The Domestic Production Activities Deduction

In Federal

The Domestic Production Activities Deduction – also known as the manufacturing deduction or the Section 199 Deduction –  was created as part of the Jobs Creation Act of 2004 to promote competition in the global marketplace. The deduction gives domestic manufacturers a tax incentive for conducting certain domestic production activities in the U.S.

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Businesses engaging in qualified production activities can take a tax deduction of 9% of their qualified production activities income (QPAI) or their net income. The deduction cannot be greater than 50% of W-2 wages.

“The deduction equals 9% of the lesser of: (a) qualified production activities income; or (b) taxable income for the taxable year. However, the deduction for a taxable year is limited to 50 percent of the W-2 wages paid by the taxpayer during the calendar year that ends in such taxable year. Qualified production activities include manufacturing, producing, growing, and extracting tangible personal property, computer software, and sound recordings, and the construction and substantial renovation of real property including infrastructure. The production of certain films is also a qualifying activity as are certain engineering or architectural services.” – IRS.gov

The Safe Harbor Rule

Under the safe harbor rule, businesses can claim the deduction if at least 20% of the total costs are the result of direct labor and overhead costs based in the U.S.

Qualified Production Activities

The qualified production activities under Internal Revenue Code Section 199 include:

  • Manufacturing based in the United States,
  • Selling, leasing, or licensing items that have been manufactured in the United States,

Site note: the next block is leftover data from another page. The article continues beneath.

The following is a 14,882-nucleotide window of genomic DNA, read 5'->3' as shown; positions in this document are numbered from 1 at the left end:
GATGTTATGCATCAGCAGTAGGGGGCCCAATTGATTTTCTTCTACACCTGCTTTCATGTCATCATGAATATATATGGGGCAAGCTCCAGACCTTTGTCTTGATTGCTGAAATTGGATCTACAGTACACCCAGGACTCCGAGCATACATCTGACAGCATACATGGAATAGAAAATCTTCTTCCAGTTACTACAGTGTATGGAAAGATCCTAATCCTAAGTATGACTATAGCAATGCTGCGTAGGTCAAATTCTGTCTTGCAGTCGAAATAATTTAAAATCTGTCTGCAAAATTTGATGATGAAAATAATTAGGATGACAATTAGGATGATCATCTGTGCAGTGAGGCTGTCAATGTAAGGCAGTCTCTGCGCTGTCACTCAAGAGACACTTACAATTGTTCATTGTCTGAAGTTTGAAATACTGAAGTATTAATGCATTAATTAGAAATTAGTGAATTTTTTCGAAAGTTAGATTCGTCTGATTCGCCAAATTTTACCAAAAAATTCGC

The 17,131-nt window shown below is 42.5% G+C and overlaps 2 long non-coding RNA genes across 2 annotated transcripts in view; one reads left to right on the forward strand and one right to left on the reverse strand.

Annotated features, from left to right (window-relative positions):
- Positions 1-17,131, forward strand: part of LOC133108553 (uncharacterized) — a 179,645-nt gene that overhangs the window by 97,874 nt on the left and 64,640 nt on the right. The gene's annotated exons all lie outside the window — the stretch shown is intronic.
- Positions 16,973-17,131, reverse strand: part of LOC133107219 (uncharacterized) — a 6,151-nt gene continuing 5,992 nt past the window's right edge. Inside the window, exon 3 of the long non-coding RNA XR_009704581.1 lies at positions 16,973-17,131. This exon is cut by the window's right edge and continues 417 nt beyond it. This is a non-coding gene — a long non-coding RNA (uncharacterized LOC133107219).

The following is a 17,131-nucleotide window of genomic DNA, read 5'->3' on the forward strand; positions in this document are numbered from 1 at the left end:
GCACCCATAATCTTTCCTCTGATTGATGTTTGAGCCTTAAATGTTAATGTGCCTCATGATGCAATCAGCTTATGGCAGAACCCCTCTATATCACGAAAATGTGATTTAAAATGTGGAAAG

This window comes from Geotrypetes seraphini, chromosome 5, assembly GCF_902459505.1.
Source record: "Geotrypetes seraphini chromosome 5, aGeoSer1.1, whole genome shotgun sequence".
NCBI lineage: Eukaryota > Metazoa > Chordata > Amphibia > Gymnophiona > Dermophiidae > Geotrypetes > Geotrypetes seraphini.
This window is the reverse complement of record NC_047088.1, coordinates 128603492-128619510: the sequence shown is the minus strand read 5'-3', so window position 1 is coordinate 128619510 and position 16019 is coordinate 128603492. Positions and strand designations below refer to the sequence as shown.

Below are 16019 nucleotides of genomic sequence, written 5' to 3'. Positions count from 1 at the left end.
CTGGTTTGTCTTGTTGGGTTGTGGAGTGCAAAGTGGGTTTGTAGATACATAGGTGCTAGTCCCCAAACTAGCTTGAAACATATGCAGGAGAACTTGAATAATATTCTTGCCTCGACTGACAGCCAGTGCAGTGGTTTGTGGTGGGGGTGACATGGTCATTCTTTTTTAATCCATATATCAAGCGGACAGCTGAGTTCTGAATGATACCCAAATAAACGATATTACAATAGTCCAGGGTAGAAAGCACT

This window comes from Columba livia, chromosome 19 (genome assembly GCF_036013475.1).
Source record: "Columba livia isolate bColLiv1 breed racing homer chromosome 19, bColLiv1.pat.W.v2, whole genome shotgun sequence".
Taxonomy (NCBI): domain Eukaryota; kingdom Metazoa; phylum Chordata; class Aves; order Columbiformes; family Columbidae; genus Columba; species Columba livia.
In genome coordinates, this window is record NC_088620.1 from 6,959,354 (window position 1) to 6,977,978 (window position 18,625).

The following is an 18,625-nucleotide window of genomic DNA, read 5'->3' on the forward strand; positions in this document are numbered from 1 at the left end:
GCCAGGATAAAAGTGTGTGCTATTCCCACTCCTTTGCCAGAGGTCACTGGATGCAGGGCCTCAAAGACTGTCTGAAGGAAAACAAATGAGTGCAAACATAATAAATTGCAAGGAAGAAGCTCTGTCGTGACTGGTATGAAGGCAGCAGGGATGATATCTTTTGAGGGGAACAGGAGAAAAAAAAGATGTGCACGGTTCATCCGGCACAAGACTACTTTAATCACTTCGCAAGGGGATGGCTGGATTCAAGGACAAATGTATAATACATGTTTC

• Selling, leasing, or licensing motion pictures that have been produced in the United States,
  • Construction services in the United States, including building and renovation of residential and commercial properties,
  • Engineering and architectural services relating to a US-based construction project,
  • Software development in the United States, including the development of video games.

Non-qualified production activities include:

  • Construction services that are cosmetic in nature, such as painting.
  • Leasing or licensing items to a related party.
  • Selling food or beverages prepared at a retail establishment.

Calculating the Deduction

Qualified Production Activity Income (QPAI)

The total income generated from qualified production activities. This will be the same as gross income for businesses with only one line of business. For businesses with multiple lines of business, income will need to be distributed accordingly.

Qualified Production Activity Expenses

All expenses directly related to the qualified production activities This will equal your total expenses for businesses with only one line of business. For businesses with multiple lines of business, income will need to be distributed accordingly.

Qualified Production Activities Income (QPAI)  minus (-) Qualified Production Activities Expenses  equals (=) Qualified Production Activities Net Income times (x) The QPA Deduction Amount of 9% equals (=) The Tentative QPA Deduction.

The Domestic Production Activities Deduction is one of the most beneficial, yet missed tax deductions in the U.S. tax system.

According to Paul Schlather, a senior tax partner with PricewaterhouseCoopers’ Private Company Services practice, “every small business in the manufacturing industry should be looking at this as a tax deduction. While Section 199 comes with a very complex set of rules, chances are small businesses will qualify for the deduction much easier than the rules depict.”
Contact a Swanson Reed specialist to find out more information.

 

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